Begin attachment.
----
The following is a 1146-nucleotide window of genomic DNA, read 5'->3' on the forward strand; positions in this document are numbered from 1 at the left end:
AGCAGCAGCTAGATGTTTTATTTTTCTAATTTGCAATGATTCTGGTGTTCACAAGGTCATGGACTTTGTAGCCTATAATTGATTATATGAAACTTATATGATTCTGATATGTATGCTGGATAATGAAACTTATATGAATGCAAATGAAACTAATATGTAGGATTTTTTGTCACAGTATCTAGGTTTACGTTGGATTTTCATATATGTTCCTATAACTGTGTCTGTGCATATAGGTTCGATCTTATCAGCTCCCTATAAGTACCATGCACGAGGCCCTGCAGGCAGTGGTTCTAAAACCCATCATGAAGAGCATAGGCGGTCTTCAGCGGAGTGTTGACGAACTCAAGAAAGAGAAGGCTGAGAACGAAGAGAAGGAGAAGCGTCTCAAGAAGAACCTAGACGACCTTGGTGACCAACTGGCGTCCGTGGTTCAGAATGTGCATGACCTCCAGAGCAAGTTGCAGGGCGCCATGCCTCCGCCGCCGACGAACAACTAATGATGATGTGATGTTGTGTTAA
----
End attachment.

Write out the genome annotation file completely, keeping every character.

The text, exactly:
The following is a 1146-nucleotide window of genomic DNA, read 5'->3' on the forward strand; positions in this document are numbered from 1 at the left end:
AGCAGCAGCTAGATGTTTTATTTTTCTAATTTGCAATGATTCTGGTGTTCACAAGGTCATGGACTTTGTAGCCTATAATTGATTATATGAAACTTATATGATTCTGATATGTATGCTGGATAATGAAACTTATATGAATGCAAATGAAACTAATATGTAGGATTTTTTGTCACAGTATCTAGGTTTACGTTGGATTTTCATATATGTTCCTATAACTGTGTCTGTGCATATAGGTTCGATCTTATCAGCTCCCTATAAGTACCATGCACGAGGCCCTGCAGGCAGTGGTTCTAAAACCCATCATGAAGAGCATAGGCGGTCTTCAGCGGAGTGTTGACGAACTCAAGAAAGAGAAGGCTGAGAACGAAGAGAAGGAGAAGCGTCTCAAGAAGAACCTAGACGACCTTGGTGACCAACTGGCGTCCGTGGTTCAGAATGTGCATGACCTCCAGAGCAAGTTGCAGGGCGCCATGCCTCCGCCGCCGACGAACAACTAATGATGATGTGATGTTGTGTTAA